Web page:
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SAMHSA News - March/April 2005, Volume 13, Number 2

From the Administrator: A Life in the Community Starts with a Home


photo of Charles G. Curie, M.A., A.C.S.W., SAMHSA AdministratorBetween 2 and 3 million Americans experience homelessness at some point each year. Of these, an estimated 20 to 25 percent have a serious mental illness and up to half of those with a serious mental illness also have an alcohol or drug use problem.

Chronic homelessness results from a confluence of many factors, including lack of adequate income, diminished social supports, and a shortage of affordable housing. Serious mental illness and substance use create additional risk factors, affecting virtually every aspect of life, including self-care, money management, schooling, work, and social relations. Serious mental illness and drug abuse not only increase risk factors, they also increase the difficulty of overcoming homelessness.

Since the passage of the 1987 Stewart B. McKinney Homeless Assistance Act—the first comprehensive Federal legislation to address homelessness—we have learned much about effective ways to prevent and overcome chronic homelessness. There is no single, simple solution. Rather, success requires engagement at many levels.

For example, any successful effort must involve government at all levels, including Federal, state, and local governments, as well as the private sector, community organizations, service providers, consumers of services, and family members.

Similarly, people who are homeless and have mental illnesses and substance use disorders need a diverse array of services in addition to treatment. These include outreach, case management, housing options, primary health care, and a range of support services such as rehabilitation and employment counseling.

Finally, individuals with serious mental illnesses and substance use disorders should not have to negotiate multiple service systems in which health care, mental health and substance abuse treatment, social services, and housing services are separate and uncoordinated. They must be able to access these services from systems that are integrated and easily maneuvered.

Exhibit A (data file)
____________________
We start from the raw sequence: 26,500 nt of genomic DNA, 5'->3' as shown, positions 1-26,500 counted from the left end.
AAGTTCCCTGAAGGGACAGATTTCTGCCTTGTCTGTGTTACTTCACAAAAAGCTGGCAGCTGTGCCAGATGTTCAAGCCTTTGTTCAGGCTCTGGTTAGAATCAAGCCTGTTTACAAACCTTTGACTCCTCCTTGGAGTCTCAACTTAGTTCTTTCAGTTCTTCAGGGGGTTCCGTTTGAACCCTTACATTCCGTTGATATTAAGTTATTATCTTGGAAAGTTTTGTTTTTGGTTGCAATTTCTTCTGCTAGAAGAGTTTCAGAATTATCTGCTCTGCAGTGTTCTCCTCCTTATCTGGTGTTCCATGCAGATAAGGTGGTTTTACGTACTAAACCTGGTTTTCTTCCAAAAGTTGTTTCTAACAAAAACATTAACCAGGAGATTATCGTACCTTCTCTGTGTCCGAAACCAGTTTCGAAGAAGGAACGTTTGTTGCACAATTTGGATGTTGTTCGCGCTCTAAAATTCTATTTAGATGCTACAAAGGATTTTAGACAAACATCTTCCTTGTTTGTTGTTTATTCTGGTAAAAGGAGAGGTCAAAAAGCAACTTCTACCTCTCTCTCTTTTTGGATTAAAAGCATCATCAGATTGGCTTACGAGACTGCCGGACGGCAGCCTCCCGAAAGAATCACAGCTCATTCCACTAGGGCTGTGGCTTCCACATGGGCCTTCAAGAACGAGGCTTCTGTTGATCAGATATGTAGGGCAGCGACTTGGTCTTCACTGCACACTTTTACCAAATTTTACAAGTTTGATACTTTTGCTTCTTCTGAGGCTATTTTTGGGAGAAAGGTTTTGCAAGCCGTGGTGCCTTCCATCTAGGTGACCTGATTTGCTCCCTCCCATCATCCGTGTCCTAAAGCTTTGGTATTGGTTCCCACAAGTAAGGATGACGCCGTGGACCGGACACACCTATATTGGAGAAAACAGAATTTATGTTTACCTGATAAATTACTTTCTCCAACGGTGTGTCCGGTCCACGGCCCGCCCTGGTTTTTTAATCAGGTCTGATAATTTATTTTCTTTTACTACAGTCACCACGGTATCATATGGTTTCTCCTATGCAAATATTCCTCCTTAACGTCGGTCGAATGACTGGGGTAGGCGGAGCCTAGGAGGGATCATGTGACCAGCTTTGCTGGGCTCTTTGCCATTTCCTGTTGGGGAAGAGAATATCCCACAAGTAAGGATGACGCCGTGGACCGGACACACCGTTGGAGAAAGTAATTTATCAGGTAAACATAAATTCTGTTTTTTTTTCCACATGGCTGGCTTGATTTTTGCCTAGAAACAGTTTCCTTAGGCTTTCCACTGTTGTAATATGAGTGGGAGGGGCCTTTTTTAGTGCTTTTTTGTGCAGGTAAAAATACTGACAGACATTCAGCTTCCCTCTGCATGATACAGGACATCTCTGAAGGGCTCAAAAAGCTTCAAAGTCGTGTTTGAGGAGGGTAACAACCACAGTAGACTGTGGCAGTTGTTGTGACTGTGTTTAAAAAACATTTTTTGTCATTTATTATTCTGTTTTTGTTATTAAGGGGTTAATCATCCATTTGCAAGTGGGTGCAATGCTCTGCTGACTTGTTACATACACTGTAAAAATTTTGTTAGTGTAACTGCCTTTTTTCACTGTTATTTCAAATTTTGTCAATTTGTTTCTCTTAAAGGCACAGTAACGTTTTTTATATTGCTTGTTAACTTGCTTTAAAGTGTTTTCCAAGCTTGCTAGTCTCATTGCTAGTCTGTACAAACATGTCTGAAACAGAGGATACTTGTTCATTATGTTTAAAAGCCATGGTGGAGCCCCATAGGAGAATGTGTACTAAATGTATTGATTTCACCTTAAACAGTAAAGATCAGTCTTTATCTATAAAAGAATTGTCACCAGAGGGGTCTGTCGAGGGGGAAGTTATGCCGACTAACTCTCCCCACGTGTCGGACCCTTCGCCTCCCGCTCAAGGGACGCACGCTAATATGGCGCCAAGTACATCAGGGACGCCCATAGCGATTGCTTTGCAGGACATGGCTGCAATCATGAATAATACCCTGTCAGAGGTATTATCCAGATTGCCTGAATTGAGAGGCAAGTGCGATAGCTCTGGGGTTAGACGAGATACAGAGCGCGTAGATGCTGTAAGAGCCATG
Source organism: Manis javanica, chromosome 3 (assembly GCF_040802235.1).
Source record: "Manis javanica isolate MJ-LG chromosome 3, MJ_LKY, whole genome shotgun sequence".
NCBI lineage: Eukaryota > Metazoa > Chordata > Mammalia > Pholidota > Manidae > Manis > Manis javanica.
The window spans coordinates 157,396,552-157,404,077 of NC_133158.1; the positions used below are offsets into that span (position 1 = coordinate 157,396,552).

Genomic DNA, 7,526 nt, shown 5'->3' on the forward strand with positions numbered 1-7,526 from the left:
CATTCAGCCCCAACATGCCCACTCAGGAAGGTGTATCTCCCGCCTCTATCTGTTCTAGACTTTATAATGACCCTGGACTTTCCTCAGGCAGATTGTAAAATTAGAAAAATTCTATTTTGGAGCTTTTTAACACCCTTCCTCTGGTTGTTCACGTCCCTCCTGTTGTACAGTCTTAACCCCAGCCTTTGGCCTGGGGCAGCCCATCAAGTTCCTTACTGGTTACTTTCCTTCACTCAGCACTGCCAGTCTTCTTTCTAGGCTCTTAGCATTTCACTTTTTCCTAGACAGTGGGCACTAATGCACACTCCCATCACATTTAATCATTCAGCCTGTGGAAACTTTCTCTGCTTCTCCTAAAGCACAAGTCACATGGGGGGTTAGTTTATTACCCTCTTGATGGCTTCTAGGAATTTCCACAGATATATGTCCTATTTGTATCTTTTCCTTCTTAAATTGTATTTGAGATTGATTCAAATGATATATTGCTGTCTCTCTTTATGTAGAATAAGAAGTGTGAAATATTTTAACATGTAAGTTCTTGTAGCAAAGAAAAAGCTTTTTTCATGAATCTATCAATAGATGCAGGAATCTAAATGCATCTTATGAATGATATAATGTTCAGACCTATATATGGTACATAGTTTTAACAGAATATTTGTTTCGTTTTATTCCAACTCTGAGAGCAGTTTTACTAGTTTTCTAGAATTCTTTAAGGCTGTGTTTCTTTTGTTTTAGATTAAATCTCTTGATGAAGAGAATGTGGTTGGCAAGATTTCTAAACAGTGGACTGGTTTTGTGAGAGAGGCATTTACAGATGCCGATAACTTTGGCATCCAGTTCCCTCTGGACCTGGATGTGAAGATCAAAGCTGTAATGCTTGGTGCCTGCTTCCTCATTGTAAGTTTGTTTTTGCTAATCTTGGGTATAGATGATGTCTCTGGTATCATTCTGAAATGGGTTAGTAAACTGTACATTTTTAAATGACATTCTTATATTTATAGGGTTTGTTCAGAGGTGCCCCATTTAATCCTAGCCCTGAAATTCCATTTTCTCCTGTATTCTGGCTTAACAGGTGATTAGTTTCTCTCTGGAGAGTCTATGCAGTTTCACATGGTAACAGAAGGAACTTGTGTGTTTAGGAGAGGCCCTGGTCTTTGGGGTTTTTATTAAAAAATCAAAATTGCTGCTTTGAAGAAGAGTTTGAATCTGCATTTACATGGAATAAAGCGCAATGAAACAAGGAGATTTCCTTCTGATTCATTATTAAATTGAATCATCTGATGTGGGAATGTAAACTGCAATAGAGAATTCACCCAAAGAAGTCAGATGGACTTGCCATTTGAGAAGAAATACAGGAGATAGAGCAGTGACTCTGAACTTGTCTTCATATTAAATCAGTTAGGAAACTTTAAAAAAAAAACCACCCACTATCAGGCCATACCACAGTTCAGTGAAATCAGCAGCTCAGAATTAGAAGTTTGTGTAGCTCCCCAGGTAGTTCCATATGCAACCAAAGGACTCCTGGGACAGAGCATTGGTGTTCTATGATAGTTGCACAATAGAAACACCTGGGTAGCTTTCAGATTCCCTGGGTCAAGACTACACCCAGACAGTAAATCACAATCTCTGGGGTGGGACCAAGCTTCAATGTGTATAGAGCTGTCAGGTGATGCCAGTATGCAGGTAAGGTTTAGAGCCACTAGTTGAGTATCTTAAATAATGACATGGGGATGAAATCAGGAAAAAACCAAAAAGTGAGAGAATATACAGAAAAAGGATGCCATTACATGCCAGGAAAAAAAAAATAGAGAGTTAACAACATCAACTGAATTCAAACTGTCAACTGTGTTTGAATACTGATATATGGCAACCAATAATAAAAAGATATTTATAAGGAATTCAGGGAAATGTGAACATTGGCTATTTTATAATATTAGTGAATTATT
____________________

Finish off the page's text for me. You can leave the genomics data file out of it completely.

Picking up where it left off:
SAMHSA continues to prioritize the national goals of ending homelessness through a rich array of services grants and technical assistance activities. To optimize our resources and staff talents, we manage our homelessness portfolio through a matrix approach relying heavily on each of SAMHSA’s Centers and Offices.

Our vision at SAMHSA is to ensure that everyone has an opportunity for a life in the community. Clearly, the pillars of a fulfilling life must be built on a foundation of safe, stable, and comfortable shelter.

At the same time, a life in the community means not just a place, but also a sense of independence balanced with a sense of belonging. The rewards that accrue from a job, meaningful relationships with family and friends, and having a little corner of the world to call one’s own can replace the walls of emptiness, isolation, and loneliness created by mental illness, drug use, and homelessness, and provide the key that opens the door to a new life of recovery. End of Article

Charles G. Curie, M.A., A.C.S.W.
Administrator, SAMHSA

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Inside This Issue

Initiative Helps End Chronic Homelessness
Part 1
Part 2
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From the Administrator: A Life in the Community Starts with a Home

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SAMHSA News

SAMHSA News - March/April 2005, Volume 13, Number 2




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